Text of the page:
The Welfare of Seized Dogs
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I am writing to you with serious concerns regarding the welfare of seized dogs in the UK. Dogs are held in police approved kennels, the location of which are always kept secret, whilst I understand that the majority of these are private boarding kennels, and as such are licensed by the relevant authority, due to the secrecy there is no recourse for complaint when a dog is returned in a poor state or dies in these kennels whilst awaiting a court date.
The kennel licensing system is star rated, as seized dogs are held for prolonged periods of time one star rated kennels cannot meet their welfare needs. I ask that you urgently review this situation and make it mandatory that all police forces only use 5 star rated facilities. A 5 star rated facility would ensure that dogs are fed twice each day, are exercised twice a day, this may mean that the dog is released into a secure outdoor space if it is truly too dangerous to be walked by staff, also the dog would get 2 enrichment periods a day provided in the kennel.
Seized dogs often stay in these kennel facilities for months, sometimes years whilst awaiting an outcome from the courts, currently they often receive no human contact during this time. Kennel facilities who have secured the contract to hold these dogs should have a qualified behaviourist available to advise on whether a dog is truly aggressive or just fearful of the situation they find themselves in, the latter can be easily managed by spending time gaining the trust of the dog who can then have his needs more appropriately met.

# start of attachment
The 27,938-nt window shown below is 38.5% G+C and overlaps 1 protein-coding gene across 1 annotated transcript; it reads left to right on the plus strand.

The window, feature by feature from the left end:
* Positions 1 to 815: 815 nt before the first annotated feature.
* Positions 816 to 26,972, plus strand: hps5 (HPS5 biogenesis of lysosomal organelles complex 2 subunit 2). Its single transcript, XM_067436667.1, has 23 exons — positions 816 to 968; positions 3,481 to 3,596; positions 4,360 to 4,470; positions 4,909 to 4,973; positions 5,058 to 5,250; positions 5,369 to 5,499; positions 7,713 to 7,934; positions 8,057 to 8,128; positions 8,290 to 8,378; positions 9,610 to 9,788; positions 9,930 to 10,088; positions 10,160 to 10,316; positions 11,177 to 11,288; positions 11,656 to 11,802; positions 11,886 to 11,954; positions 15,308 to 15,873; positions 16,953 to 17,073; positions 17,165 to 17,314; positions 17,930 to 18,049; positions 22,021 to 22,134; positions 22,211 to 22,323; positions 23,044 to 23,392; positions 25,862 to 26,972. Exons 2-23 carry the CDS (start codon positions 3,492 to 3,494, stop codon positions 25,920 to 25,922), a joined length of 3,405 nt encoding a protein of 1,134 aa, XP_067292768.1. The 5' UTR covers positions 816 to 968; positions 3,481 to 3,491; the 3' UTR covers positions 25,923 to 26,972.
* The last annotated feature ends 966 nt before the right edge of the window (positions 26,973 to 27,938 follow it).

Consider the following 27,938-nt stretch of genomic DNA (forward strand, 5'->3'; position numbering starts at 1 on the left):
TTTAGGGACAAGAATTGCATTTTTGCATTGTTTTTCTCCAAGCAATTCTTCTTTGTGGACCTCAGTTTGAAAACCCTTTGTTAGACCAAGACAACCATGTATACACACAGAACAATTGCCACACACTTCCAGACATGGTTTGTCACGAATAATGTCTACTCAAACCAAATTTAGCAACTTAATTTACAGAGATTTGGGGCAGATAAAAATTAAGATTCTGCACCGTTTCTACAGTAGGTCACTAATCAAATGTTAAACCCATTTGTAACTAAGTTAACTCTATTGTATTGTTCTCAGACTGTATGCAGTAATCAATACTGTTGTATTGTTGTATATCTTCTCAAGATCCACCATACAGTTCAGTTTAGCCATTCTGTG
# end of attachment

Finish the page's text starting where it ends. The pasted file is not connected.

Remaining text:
The current system is hugely damaging to these dogs, time and time again dogs are returned in alarmingly skinny condition and mentally shut down from their experience, they are often kept in a manner which is in clear breach of The Animal Welfare Act 2006. Tragically some previously healthy dogs have died whilst being held as seized dogs.
In addition to improving the care given to seized dogs, I ask that independent inspections of these dogs, and the facility they are held in, take place by a trusted outside source such as the RSPCA or Approved Expert Witnesses who are bound to secrecy. I am aware that the major dog charities forming the Dog Control Coalition have also proposed a scheme requiring independent inspection of kennels housing seized dogs.
As it stands there is no action for recourse against these kennels, the need for secrecy means that complaints cannot be made to the licencing authority, nor can concerns be raised.
I ask that you urgently review this situation and seek to make significant improvements to the system.